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Family


My Mother, Our Pavilion

The first patient to be admitted to the Marshak Family Hospice Pavilion was a 64 year old married female who was admitted to IPU at Lieberman with metastatic melanoma. She was admitted for management of abdominal pain and for end of life care. She was the first patient transferred from the IPU at Lieberman to the Hospice Pavilion. Her name was Utaiwon Maleegrai and she was my mother.

Our Forever Star

Our Forever Star

My mother endured many ups and downs with her physical ailments the last few years of her life. But mentally, she never gave up―nor did my father. He was her rock.

Upon mom's last admittance to the hospital, after being in there for a few days in a semi-comatose state, she greeted me with a cheerful hello as I entered her room. I recall explaining to her that she was being transferred to hospice. She didn't understand why.

Allowing Loved Ones to Give Back

Allowing Loved Ones to Give Back

Many times when I see families that have come togethter to care for their loved one, they do so out of love. Also significant, is that the loved one that they are caring for feels like they are a "burden" and don't want their family to feel put out. I think one of the most inportant parts of my job is to help my patients understand that their family wouldn't want it any other way!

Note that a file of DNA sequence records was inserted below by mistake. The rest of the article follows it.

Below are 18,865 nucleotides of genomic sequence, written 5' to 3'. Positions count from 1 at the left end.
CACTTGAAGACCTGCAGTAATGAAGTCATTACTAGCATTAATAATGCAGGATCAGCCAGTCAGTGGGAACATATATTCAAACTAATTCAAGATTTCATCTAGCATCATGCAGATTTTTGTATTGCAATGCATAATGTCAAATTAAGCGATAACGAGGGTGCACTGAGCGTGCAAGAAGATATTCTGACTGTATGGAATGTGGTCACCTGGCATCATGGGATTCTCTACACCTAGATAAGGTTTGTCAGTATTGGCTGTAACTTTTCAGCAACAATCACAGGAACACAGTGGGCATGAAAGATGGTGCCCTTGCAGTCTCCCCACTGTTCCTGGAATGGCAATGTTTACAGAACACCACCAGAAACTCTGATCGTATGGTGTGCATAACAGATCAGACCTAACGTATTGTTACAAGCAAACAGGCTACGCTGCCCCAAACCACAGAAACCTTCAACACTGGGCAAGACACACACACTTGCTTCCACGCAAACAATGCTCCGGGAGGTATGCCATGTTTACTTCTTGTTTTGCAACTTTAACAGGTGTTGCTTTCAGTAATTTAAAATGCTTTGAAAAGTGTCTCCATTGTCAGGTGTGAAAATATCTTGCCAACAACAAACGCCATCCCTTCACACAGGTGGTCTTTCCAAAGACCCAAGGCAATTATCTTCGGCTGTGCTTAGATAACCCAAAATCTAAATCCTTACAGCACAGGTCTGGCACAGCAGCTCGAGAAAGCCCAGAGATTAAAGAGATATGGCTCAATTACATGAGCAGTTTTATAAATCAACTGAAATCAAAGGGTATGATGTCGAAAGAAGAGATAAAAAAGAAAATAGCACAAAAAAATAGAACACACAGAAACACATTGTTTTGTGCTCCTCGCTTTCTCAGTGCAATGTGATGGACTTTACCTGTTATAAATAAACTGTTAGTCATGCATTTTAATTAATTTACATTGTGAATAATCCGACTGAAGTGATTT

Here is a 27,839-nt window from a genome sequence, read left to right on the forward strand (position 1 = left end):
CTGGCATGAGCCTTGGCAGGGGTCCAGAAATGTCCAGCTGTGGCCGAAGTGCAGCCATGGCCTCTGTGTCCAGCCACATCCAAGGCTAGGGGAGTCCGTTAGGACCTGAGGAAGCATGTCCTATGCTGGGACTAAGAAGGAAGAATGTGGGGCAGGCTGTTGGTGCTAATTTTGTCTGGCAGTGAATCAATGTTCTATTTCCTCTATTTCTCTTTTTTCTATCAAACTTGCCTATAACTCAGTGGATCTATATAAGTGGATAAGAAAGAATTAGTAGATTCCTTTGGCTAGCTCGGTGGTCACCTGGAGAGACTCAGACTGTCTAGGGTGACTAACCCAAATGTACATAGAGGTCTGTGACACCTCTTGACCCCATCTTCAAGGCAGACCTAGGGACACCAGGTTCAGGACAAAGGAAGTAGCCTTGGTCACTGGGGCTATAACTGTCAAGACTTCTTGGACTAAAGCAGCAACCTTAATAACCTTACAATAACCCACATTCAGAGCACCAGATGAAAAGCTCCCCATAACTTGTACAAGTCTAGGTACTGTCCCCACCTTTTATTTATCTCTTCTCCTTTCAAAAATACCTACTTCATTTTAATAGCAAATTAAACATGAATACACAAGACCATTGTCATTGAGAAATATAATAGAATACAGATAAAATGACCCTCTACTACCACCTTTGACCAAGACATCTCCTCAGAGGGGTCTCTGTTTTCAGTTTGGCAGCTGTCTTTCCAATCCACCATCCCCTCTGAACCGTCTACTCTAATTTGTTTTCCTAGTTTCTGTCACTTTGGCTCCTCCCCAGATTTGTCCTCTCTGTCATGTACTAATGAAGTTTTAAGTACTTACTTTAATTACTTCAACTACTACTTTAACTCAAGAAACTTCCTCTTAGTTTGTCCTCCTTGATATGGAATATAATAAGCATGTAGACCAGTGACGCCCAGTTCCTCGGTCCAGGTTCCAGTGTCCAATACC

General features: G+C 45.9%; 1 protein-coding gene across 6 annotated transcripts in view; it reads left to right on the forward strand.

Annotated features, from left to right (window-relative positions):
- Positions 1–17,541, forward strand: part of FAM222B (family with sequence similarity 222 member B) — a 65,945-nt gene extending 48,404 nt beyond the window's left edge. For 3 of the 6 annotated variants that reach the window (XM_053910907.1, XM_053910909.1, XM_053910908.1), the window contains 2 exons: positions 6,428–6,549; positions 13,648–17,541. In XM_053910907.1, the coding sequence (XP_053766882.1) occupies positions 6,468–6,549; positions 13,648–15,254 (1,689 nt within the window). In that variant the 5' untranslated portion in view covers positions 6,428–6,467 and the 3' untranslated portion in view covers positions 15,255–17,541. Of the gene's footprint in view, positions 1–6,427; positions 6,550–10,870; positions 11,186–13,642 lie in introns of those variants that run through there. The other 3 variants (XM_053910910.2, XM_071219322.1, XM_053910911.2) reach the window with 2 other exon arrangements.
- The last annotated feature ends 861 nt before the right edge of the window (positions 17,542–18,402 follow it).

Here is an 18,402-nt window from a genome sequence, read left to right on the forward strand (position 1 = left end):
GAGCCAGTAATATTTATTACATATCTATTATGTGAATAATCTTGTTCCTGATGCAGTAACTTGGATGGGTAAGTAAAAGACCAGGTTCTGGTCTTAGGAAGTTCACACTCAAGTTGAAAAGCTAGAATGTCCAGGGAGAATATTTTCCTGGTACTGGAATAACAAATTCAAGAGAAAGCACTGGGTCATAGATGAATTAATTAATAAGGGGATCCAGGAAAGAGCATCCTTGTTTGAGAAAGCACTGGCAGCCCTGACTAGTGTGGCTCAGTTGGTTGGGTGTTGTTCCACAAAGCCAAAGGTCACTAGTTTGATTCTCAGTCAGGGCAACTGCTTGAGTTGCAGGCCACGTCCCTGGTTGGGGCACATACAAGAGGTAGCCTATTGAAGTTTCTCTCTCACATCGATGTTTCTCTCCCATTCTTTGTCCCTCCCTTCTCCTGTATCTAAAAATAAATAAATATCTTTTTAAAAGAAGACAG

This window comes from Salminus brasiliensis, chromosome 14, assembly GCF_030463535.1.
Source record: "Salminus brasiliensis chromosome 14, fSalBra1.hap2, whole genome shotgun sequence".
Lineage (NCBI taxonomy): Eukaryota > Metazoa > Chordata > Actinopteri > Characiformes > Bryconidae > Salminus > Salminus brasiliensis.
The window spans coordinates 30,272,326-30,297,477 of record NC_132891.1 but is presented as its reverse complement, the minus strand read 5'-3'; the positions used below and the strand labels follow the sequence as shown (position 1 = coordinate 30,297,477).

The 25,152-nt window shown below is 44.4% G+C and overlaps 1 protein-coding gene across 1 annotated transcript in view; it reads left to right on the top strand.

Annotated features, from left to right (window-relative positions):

In My Grandfather's Footsteps

I am so incredibly blessed to have had all four of my grandparents in my life for seventeen years. I couldn't imagine losing one of them until my grandpa was diagnosed with Alzheimer's disease.

The one thing I remember best about my grandfather is that he could tell stories like he was reading a book. He used such detail and was indescribably passionate about what he did. He was a physician and the number one rule he always followed was to make sure his patients were comfortable and peaceful.

My Dad, My Soldier

My father was the strongest man I ever knew. A WWII hero, he rarely talked about his plane going down in the Philippines but when I moved him out of his apartment into the first of many nursing homes, I found the NY Times article from 1942 that told about the accident. “Henry G. Jackson is credited with saving the lives of the whole crew,” it said. Next to the article is a picture of him, 18 years old, beaming in his Marine uniform.

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